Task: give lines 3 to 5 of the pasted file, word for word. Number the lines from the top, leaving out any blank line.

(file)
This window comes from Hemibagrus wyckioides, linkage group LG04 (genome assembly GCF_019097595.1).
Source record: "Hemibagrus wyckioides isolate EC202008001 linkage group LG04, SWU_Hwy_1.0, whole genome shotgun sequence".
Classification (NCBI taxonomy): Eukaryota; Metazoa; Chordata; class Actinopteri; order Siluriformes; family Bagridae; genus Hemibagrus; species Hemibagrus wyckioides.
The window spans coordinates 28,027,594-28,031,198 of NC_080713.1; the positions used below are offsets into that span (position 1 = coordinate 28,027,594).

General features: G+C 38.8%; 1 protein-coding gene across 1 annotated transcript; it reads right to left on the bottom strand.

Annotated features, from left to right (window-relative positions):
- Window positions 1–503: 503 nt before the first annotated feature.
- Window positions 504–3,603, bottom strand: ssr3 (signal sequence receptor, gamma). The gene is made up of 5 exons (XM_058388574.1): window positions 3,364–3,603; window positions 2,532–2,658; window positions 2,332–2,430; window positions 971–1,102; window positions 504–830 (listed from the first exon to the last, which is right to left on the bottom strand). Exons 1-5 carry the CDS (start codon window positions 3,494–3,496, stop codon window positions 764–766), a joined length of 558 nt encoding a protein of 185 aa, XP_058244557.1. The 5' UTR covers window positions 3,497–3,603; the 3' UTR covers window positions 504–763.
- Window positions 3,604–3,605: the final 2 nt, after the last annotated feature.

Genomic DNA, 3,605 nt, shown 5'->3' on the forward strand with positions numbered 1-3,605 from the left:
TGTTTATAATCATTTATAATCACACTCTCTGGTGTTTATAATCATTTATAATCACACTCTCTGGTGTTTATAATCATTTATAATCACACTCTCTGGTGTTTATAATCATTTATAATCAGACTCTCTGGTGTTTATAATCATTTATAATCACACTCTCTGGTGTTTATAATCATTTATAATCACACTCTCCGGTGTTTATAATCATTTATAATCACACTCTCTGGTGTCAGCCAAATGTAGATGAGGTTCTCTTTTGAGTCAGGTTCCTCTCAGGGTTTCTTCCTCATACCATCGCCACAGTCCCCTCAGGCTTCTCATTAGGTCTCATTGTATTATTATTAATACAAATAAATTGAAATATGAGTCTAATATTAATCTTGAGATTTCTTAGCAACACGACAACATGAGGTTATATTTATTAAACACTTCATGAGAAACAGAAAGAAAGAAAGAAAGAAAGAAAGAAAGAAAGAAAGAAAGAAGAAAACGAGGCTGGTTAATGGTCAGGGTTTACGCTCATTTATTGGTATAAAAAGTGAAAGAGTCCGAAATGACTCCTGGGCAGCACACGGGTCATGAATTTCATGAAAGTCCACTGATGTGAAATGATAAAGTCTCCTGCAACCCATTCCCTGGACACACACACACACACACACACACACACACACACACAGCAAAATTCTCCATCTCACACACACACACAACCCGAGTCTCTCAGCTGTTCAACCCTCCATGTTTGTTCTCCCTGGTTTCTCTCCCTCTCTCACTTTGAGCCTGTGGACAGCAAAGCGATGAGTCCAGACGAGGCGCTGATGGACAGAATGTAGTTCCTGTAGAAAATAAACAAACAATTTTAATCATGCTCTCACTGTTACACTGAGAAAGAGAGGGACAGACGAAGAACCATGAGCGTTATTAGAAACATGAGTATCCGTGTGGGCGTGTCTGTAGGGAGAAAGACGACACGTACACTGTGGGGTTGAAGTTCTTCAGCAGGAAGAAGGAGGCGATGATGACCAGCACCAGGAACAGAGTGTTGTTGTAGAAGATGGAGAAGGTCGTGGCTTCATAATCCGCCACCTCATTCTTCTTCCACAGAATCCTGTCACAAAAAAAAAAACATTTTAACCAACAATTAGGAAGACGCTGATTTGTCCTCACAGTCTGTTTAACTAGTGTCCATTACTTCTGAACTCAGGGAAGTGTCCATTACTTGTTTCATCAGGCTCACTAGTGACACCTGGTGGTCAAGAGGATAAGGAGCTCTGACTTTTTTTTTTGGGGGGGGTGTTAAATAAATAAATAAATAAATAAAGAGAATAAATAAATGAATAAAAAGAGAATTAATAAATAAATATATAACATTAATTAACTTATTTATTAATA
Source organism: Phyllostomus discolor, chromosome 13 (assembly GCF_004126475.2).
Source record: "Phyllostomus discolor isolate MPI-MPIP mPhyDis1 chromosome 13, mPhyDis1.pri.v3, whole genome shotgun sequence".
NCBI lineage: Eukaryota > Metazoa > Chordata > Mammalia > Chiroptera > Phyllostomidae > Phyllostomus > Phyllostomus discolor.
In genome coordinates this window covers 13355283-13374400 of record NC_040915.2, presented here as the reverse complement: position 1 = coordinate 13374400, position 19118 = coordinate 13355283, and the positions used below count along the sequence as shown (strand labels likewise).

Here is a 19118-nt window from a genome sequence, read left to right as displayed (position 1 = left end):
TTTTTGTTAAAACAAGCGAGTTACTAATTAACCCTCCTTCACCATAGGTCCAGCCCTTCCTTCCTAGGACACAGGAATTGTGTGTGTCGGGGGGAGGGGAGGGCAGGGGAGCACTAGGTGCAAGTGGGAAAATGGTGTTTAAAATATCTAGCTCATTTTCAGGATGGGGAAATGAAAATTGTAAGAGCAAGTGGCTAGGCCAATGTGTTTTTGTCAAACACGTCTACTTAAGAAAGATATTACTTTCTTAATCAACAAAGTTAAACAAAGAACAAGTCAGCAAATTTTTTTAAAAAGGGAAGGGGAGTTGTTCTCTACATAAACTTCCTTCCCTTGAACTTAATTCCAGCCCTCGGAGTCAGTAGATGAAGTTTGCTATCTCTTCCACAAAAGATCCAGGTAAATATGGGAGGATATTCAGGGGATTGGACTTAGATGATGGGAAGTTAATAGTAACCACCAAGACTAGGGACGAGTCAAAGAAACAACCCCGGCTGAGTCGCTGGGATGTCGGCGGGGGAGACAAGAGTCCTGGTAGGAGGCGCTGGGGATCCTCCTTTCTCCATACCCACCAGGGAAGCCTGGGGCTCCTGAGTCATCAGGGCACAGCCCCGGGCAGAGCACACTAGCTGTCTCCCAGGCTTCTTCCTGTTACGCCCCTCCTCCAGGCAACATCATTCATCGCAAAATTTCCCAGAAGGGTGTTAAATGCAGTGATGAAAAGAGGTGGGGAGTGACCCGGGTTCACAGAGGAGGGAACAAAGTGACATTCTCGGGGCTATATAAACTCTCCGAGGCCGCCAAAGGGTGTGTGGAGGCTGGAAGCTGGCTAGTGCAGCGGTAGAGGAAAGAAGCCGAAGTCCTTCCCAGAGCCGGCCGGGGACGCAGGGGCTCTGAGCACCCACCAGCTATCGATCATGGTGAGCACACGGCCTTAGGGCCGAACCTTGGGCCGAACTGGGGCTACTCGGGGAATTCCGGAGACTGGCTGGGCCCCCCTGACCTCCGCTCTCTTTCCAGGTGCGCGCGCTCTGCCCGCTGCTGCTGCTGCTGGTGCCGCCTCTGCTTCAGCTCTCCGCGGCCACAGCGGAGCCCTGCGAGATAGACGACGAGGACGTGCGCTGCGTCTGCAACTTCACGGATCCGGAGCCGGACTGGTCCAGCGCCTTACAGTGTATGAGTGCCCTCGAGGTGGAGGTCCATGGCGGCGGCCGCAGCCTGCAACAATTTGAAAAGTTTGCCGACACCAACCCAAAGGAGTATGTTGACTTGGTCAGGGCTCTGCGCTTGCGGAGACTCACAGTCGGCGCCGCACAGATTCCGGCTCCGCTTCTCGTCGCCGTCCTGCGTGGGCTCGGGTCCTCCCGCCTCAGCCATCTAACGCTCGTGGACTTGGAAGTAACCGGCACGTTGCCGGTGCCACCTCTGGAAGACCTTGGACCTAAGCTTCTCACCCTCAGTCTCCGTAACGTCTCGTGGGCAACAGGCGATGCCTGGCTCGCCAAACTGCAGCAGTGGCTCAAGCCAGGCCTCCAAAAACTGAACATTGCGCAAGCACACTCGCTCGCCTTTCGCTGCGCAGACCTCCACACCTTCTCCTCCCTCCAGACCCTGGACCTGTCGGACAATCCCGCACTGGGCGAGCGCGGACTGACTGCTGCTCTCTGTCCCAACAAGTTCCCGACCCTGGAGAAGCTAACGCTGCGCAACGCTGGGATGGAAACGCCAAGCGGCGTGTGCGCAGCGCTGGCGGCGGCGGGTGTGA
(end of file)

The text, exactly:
Classification (NCBI taxonomy): Eukaryota; Metazoa; Chordata; class Actinopteri; order Siluriformes; family Bagridae; genus Hemibagrus; species Hemibagrus wyckioides.
The window spans coordinates 28,027,594-28,031,198 of NC_080713.1; the positions used below are offsets into that span (position 1 = coordinate 28,027,594).

General features: G+C 38.8%; 1 protein-coding gene across 1 annotated transcript; it reads right to left on the bottom strand.